j0ns1m0ns – Need to boost status of cognitive theorising if psych is to remain at forefront. http://bit.ly/cbuL9v.
OhMyPsy – Bolster wider relevance by better marrying academic & practical issues e.g. Evidence based policy/law derived frm psy research
RichardWiseman
– Study topics that are relevant to people -have a section in all psych papers ‘Why does this matter in the real world?’
cfernyhough – Put the brain in its proper place and stop neglecting the old-fashioned study of mind and experience.
sandygautam – more balanced with emphasis on positive/neurodiverse stuff; venture into consciousness and other unexplored fields
science_fairy
– more and better dissemination to public – psychology is not mind-reading and psychologists are not all Freud.
UoWPsych – Break down barriers between different fields of psychology: the whole is greater than the sum of the parts

@jonmsutton – Is there a place every psychologist should visit? Why?

PsychologyMarc – A secondary school: Life in all its unique splendor
tomstafford – the past, to get a sense of the huge variety of human experience and psychology possible
UoWPsych – The Old Bailey during a major trial – every aspect of the human mind and behaviour challenged and/or exposed.
PsychologyMarc – an alternative reality where psychology is seen by the public as relevant and scientific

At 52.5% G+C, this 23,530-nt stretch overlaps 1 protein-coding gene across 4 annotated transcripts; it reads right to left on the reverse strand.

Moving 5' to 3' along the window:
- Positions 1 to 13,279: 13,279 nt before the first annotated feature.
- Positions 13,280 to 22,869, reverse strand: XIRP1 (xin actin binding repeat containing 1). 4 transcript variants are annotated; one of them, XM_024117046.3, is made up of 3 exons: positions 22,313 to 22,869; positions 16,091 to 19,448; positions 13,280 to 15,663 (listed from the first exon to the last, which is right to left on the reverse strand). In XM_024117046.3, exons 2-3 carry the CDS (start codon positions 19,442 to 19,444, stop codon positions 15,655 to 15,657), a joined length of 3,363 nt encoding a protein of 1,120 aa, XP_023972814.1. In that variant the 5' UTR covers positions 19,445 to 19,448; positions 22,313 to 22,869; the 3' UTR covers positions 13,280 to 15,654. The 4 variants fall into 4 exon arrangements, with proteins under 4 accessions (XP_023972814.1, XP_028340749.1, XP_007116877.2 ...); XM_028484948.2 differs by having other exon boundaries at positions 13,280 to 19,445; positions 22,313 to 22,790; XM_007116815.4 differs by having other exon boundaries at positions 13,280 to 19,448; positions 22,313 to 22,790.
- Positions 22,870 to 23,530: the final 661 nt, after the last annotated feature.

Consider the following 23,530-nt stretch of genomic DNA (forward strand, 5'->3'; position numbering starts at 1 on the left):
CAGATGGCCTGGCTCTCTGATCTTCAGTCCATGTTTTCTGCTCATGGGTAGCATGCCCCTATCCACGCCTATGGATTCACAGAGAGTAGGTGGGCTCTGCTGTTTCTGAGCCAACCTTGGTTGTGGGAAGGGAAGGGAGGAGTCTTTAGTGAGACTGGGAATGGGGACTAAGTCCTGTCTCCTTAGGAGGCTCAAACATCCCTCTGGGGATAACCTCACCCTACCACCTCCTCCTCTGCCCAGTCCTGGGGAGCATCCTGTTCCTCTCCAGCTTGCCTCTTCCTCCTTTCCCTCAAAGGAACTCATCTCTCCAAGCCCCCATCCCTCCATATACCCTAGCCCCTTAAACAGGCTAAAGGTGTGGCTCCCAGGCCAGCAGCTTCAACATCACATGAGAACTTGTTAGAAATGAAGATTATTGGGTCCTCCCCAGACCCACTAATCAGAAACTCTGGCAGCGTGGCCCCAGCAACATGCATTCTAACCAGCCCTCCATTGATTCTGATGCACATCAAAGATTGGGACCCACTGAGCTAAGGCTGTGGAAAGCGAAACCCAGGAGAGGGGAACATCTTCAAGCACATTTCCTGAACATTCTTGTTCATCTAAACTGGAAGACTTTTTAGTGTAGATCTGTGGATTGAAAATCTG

@jonmsutton – what would your psychological superpower be?
sophiescott – I think psychologists already have superpowers. However I would like to be able to calm people down.
OhMyPsy – statistical power!
vaughanbell – My superpower would the ability to speak and understand all languages.
alexfradera – Amplified emotional contagion: when I laugh, everybody laughs. I laugh a lot.
RichardWiseman – the ability to convince referees that there are no problems with a paper that I have submitted for publication.
tomstafford – I’ve already got psychological superpowers: I can detect others’ thoughts from vibrations they make in air!
sandygautam – being able to muster positive emotions like happiness on demand: every time, any time.
KPUNews – That’s easy – mind-reading. Either that or identifying the quickest queue at the supermarket
PsychologyMarc – the ability to engage students for more than 10 minutes (on a good day)
cfernyhough – Superpower: being able to experience the world through the eyes of a child
jsnsndr – If I could speak to animals (& other non-communicatives) there are also some things I’d like to say to mosquitoes and newborns.

@jonmsutton – How might technology change psychological research and practice in years to come?

a6ruled – i guess the obvious
is really easy portable brain function imaging / measuring in any situation
tomstafford – Rise of personal experimentation and self-monitoring e.g. http://nyti.ms/94B218
sophiescott – hopefully fMRI sequences will be silent. The loud sound hurts auditory studies + prob also other psych fMRI studies
vaughanbell – Tech will hopefully make research evidence more widely available. This
is a massive problem in the developing world.

@jonmsutton – What’s your advice for non-Twitter users in psychology?
KPUNews – Twitter eats time. Use it wisely, my child.